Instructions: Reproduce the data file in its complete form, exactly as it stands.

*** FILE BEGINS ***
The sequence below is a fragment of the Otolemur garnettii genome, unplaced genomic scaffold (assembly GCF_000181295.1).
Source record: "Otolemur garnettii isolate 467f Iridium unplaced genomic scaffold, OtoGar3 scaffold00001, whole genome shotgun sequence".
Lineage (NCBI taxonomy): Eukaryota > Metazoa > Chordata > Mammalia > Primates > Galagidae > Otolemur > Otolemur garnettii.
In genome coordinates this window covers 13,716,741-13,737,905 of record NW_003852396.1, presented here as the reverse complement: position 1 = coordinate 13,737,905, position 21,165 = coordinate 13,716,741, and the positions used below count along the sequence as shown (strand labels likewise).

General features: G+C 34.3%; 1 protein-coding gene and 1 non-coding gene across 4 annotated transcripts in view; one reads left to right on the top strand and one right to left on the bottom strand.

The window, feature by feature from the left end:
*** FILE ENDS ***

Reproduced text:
The sequence below is a fragment of the Otolemur garnettii genome, unplaced genomic scaffold (assembly GCF_000181295.1).
Source record: "Otolemur garnettii isolate 467f Iridium unplaced genomic scaffold, OtoGar3 scaffold00001, whole genome shotgun sequence".
Lineage (NCBI taxonomy): Eukaryota > Metazoa > Chordata > Mammalia > Primates > Galagidae > Otolemur > Otolemur garnettii.
In genome coordinates this window covers 13,716,741-13,737,905 of record NW_003852396.1, presented here as the reverse complement: position 1 = coordinate 13,737,905, position 21,165 = coordinate 13,716,741, and the positions used below count along the sequence as shown (strand labels likewise).

General features: G+C 34.3%; 1 protein-coding gene and 1 non-coding gene across 4 annotated transcripts in view; one reads left to right on the top strand and one right to left on the bottom strand.

The window, feature by feature from the left end: